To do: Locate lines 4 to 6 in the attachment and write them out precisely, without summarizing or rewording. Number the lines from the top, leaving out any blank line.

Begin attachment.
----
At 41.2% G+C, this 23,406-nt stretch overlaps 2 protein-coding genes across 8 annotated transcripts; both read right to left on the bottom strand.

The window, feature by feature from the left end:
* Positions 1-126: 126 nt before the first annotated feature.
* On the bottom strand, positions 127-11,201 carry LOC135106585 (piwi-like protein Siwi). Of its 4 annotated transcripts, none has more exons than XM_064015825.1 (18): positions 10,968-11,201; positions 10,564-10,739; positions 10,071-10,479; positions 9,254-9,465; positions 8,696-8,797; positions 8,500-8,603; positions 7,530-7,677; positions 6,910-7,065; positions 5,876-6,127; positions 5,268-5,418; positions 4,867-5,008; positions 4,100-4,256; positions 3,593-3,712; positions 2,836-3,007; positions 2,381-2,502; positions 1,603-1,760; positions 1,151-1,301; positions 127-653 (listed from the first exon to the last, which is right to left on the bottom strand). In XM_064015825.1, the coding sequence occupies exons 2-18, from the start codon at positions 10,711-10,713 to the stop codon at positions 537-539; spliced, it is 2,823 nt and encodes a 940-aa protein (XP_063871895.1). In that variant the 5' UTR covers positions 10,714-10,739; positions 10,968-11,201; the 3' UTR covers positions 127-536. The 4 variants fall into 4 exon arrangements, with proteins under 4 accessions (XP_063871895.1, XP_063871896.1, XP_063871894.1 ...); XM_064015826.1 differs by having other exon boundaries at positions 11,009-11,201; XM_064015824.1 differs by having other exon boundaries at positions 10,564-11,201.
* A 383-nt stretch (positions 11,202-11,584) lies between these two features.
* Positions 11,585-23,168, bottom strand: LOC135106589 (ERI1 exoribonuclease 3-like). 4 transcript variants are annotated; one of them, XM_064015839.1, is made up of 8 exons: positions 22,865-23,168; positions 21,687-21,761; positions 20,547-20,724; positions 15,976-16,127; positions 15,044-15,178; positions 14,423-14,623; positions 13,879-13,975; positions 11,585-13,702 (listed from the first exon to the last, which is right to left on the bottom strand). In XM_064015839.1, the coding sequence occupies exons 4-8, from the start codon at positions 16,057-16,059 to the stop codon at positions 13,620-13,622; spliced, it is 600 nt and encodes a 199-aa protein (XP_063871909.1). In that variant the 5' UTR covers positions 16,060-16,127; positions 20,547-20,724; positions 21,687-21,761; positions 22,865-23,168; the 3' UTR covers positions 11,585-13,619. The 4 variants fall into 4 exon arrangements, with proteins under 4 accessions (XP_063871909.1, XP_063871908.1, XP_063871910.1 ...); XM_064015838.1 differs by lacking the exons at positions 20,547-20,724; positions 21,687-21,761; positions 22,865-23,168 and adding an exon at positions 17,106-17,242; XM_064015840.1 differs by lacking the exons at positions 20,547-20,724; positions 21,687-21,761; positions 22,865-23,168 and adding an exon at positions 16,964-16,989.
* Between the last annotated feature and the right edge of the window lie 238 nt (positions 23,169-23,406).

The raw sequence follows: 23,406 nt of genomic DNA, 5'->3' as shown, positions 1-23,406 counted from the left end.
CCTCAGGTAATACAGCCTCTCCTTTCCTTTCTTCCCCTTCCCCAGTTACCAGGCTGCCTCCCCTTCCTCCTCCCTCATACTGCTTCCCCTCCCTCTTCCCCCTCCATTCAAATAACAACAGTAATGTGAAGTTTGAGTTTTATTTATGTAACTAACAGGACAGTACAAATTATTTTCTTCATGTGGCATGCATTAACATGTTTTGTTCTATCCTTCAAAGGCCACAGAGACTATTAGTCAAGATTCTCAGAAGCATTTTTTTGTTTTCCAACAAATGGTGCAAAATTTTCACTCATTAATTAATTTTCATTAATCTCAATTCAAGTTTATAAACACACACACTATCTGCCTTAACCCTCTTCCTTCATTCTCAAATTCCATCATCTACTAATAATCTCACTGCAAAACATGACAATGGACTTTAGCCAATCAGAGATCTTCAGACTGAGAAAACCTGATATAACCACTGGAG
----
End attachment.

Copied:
* On the bottom strand, positions 127-11,201 carry LOC135106585 (piwi-like protein Siwi). Of its 4 annotated transcripts, none has more exons than XM_064015825.1 (18): positions 10,968-11,201; positions 10,564-10,739; positions 10,071-10,479; positions 9,254-9,465; positions 8,696-8,797; positions 8,500-8,603; positions 7,530-7,677; positions 6,910-7,065; positions 5,876-6,127; positions 5,268-5,418; positions 4,867-5,008; positions 4,100-4,256; positions 3,593-3,712; positions 2,836-3,007; positions 2,381-2,502; positions 1,603-1,760; positions 1,151-1,301; positions 127-653 (listed from the first exon to the last, which is right to left on the bottom strand). In XM_064015825.1, the coding sequence occupies exons 2-18, from the start codon at positions 10,711-10,713 to the stop codon at positions 537-539; spliced, it is 2,823 nt and encodes a 940-aa protein (XP_063871895.1). In that variant the 5' UTR covers positions 10,714-10,739; positions 10,968-11,201; the 3' UTR covers positions 127-536. The 4 variants fall into 4 exon arrangements, with proteins under 4 accessions (XP_063871895.1, XP_063871896.1, XP_063871894.1 ...); XM_064015826.1 differs by having other exon boundaries at positions 11,009-11,201; XM_064015824.1 differs by having other exon boundaries at positions 10,564-11,201.
* A 383-nt stretch (positions 11,202-11,584) lies between these two features.
* Positions 11,585-23,168, bottom strand: LOC135106589 (ERI1 exoribonuclease 3-like). 4 transcript variants are annotated; one of them, XM_064015839.1, is made up of 8 exons: positions 22,865-23,168; positions 21,687-21,761; positions 20,547-20,724; positions 15,976-16,127; positions 15,044-15,178; positions 14,423-14,623; positions 13,879-13,975; positions 11,585-13,702 (listed from the first exon to the last, which is right to left on the bottom strand). In XM_064015839.1, the coding sequence occupies exons 4-8, from the start codon at positions 16,057-16,059 to the stop codon at positions 13,620-13,622; spliced, it is 600 nt and encodes a 199-aa protein (XP_063871909.1). In that variant the 5' UTR covers positions 16,060-16,127; positions 20,547-20,724; positions 21,687-21,761; positions 22,865-23,168; the 3' UTR covers positions 11,585-13,619. The 4 variants fall into 4 exon arrangements, with proteins under 4 accessions (XP_063871909.1, XP_063871908.1, XP_063871910.1 ...); XM_064015838.1 differs by lacking the exons at positions 20,547-20,724; positions 21,687-21,761; positions 22,865-23,168 and adding an exon at positions 17,106-17,242; XM_064015840.1 differs by lacking the exons at positions 20,547-20,724; positions 21,687-21,761; positions 22,865-23,168 and adding an exon at positions 16,964-16,989.